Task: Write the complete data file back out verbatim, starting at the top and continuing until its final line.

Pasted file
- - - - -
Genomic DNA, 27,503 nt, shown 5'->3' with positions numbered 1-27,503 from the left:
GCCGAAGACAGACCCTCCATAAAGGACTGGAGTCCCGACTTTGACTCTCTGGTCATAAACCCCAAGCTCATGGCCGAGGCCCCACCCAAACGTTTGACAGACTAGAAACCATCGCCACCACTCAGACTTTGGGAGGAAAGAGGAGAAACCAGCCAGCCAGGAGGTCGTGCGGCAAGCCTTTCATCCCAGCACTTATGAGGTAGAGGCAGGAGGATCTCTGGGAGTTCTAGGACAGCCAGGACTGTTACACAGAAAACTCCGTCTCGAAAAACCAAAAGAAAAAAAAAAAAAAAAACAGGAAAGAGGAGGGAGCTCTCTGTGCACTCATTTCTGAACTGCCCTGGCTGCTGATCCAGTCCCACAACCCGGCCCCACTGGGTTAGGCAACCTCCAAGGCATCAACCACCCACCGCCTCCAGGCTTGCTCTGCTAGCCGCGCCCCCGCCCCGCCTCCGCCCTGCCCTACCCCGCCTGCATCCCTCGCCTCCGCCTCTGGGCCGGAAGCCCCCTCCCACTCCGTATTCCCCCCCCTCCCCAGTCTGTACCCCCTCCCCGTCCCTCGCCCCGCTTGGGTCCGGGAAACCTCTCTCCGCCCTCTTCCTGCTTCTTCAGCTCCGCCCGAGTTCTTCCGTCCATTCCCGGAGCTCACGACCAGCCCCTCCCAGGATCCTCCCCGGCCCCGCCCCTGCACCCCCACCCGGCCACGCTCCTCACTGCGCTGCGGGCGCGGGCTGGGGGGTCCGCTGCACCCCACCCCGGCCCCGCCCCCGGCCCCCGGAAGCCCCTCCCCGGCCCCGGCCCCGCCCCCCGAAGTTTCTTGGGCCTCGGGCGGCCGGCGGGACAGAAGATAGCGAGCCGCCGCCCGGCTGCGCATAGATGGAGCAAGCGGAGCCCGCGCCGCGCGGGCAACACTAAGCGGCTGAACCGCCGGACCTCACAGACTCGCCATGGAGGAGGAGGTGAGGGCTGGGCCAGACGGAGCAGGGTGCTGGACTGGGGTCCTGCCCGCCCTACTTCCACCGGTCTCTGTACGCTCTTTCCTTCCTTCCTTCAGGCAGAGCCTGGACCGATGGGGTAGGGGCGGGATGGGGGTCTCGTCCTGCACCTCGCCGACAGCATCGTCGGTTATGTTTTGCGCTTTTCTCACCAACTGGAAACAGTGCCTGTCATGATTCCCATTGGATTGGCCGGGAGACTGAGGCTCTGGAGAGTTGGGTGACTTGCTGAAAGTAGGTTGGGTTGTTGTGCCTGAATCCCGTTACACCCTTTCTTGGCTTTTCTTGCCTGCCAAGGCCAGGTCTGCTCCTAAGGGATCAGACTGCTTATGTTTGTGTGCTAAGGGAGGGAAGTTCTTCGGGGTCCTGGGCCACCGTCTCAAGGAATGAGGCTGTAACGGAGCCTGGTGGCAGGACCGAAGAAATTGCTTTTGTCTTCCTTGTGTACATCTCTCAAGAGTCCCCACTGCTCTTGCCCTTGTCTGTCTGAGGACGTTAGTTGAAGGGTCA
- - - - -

Genomic DNA, 27,503 nt, shown 5'->3' with positions numbered 1-27,503 from the left:
GCCGAAGACAGACCCTCCATAAAGGACTGGAGTCCCGACTTTGACTCTCTGGTCATAAACCCCAAGCTCATGGCCGAGGCCCCACCCAAACGTTTGACAGACTAGAAACCATCGCCACCACTCAGACTTTGGGAGGAAAGAGGAGAAACCAGCCAGCCAGGAGGTCGTGCGGCAAGCCTTTCATCCCAGCACTTATGAGGTAGAGGCAGGAGGATCTCTGGGAGTTCTAGGACAGCCAGGACTGTTACACAGAAAACTCCGTCTCGAAAAACCAAAAGAAAAAAAAAAAAAAAAACAGGAAAGAGGAGGGAGCTCTCTGTGCACTCATTTCTGAACTGCCCTGGCTGCTGATCCAGTCCCACAACCCGGCCCCACTGGGTTAGGCAACCTCCAAGGCATCAACCACCCACCGCCTCCAGGCTTGCTCTGCTAGCCGCGCCCCCGCCCCGCCTCCGCCCTGCCCTACCCCGCCTGCATCCCTCGCCTCCGCCTCTGGGCCGGAAGCCCCCTCCCACTCCGTATTCCCCCCCCTCCCCAGTCTGTACCCCCTCCCCGTCCCTCGCCCCGCTTGGGTCCGGGAAACCTCTCTCCGCCCTCTTCCTGCTTCTTCAGCTCCGCCCGAGTTCTTCCGTCCATTCCCGGAGCTCACGACCAGCCCCTCCCAGGATCCTCCCCGGCCCCGCCCCTGCACCCCCACCCGGCCACGCTCCTCACTGCGCTGCGGGCGCGGGCTGGGGGGTCCGCTGCACCCCACCCCGGCCCCGCCCCCGGCCCCCGGAAGCCCCTCCCCGGCCCCGGCCCCGCCCCCCGAAGTTTCTTGGGCCTCGGGCGGCCGGCGGGACAGAAGATAGCGAGCCGCCGCCCGGCTGCGCATAGATGGAGCAAGCGGAGCCCGCGCCGCGCGGGCAACACTAAGCGGCTGAACCGCCGGACCTCACAGACTCGCCATGGAGGAGGAGGTGAGGGCTGGGCCAGACGGAGCAGGGTGCTGGACTGGGGTCCTGCCCGCCCTACTTCCACCGGTCTCTGTACGCTCTTTCCTTCCTTCCTTCAGGCAGAGCCTGGACCGATGGGGTAGGGGCGGGATGGGGGTCTCGTCCTGCACCTCGCCGACAGCATCGTCGGTTATGTTTTGCGCTTTTCTCACCAACTGGAAACAGTGCCTGTCATGATTCCCATTGGATTGGCCGGGAGACTGAGGCTCTGGAGAGTTGGGTGACTTGCTGAAAGTAGGTTGGGTTGTTGTGCCTGAATCCCGTTACACCCTTTCTTGGCTTTTCTTGCCTGCCAAGGCCAGGTCTGCTCCTAAGGGATCAGACTGCTTATGTTTGTGTGCTAAGGGAGGGAAGTTCTTCGGGGTCCTGGGCCACCGTCTCAAGGAATGAGGCTGTAACGGAGCCTGGTGGCAGGACCGAAGAAATTGCTTTTGTCTTCCTTGTGTACATCTCTCAAGAGTCCCCACTGCTCTTGCCCTTGTCTGTCTGAGGACGTTAGTTGAAGGGTCA